Vaccination effective in fish; can be extended to humans, says Fisheries College Dean

One of the harmful forms of bacterial growth may soon be used as an efficient way to counter infection.

At College of Fisheries here, researchers are developing a vaccination out of a bacterial ‘biofilm’, a tendency of bacteria to pile up on each other to form a layer that is resistant to certain conditions.

The research, funded by the International Foundation for Science in Sweden since 1993, has been published in peer-reviewed journals such as Fish and Shellfish Immunology and Journal of Aquaculture Tropics.

K.M. Shankar, Dean of the college, who is spearheading the research using the bacteria Aeromonas hydrophila - a pathogen of the common Indian carp, said though the process was effective in countering infections in fish, the concept can be applied to livestock, poultry and for delivering human medicine. Field trials may see the novel vaccination being developed within a year, he said.

The disease, which manifests itself as an ulcer and then leads to death, is now countered by “abuse” of antibiotics that lower the quality of the fish, Mr. Shankar said.

What is it

As fish breed in large numbers, it is impossible to vaccinate each one. Oral vaccination is the only technique to keep them disease-free. Currently, “free cell” inactive bacteria vaccination (the same concept is used in polio or Hepatitis vaccination) shows an efficiency of just 30 per cent in fish as the bacteria gets destroyed in the gut or in the stomach of the fish, said Mr. Shankar.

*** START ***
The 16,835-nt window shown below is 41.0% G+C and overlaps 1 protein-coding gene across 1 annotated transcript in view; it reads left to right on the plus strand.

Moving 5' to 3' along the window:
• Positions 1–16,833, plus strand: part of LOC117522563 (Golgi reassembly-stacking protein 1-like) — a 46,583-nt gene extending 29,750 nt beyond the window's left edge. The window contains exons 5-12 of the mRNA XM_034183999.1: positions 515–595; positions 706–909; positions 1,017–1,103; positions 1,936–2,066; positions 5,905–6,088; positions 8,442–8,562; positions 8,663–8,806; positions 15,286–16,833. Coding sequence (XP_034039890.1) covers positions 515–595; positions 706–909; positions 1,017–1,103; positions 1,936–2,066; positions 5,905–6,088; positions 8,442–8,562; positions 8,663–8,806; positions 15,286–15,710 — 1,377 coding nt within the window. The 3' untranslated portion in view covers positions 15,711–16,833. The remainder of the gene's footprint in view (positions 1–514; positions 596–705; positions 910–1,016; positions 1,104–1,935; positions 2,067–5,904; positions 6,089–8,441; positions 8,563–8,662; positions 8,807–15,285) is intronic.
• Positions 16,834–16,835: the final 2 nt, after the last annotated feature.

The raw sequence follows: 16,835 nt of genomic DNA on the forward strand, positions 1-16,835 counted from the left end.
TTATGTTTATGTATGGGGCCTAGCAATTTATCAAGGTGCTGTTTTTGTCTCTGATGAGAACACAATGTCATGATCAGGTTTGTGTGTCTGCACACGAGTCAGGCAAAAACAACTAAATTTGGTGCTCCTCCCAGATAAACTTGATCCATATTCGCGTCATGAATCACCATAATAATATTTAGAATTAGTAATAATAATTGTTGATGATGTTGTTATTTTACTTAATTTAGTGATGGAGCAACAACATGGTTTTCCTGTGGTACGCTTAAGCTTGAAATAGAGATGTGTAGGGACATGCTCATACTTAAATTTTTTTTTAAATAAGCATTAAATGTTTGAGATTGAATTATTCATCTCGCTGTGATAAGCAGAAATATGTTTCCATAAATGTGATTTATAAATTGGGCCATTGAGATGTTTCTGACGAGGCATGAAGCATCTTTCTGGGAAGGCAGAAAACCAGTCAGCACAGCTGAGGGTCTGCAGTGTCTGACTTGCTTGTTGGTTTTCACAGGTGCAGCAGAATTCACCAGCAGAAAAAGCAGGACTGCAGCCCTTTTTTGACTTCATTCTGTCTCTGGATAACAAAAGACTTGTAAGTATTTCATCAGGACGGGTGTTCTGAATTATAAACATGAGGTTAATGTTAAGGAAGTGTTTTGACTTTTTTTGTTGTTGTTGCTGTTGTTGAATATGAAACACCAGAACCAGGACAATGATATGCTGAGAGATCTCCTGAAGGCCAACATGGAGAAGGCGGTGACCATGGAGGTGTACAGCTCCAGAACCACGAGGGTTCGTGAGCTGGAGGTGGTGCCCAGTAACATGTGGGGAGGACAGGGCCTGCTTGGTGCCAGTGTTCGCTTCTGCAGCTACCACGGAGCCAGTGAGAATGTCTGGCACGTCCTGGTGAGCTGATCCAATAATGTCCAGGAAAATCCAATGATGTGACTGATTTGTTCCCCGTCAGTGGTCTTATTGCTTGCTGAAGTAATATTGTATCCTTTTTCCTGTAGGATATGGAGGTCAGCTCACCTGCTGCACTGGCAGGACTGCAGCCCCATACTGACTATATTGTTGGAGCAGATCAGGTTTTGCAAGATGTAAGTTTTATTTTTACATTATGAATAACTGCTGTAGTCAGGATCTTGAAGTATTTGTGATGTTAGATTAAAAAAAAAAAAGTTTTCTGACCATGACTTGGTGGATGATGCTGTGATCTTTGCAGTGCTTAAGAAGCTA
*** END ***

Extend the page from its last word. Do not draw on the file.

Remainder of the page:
However, if a biofilm of bacteria is developed, these can not only survive in the stomach, but can also attach itself to the body and slowly release inactive bacteria into the body, thus developing immunity over a long period of time, the research has shown.

Viral infections

“The efficiency of delivery was more than 70 per cent and to 90 per cent during our lab trials,” he said, and added that this could be a simpler, cheaper vaccination method. His Ph.D students have shown how the vaccination helps gut immunity.

Through the recumbent DNA technology (taking the disease causing gene from a virus and inserting this into bacteria), the biofilm vaccination can take on viral infections; while, the system is also being adapted to tackle parasites.

How it started

The idea first took shape when he was pursuing his doctoral studies in microbiology in Canada. “The formation of bacterial bio-films in lungs or in pacemakers and prosthetics was a problem there. These bio-films could not be removed easily, and they kept giving off bacteria,” he said.

“There have been eight international papers (published in journals) by the college in just this one topic. We’re the first to be developing the vaccine,” said Mr. Shankar. With a private company to take up field trials and products, the first indigenous vaccination could soon be available.

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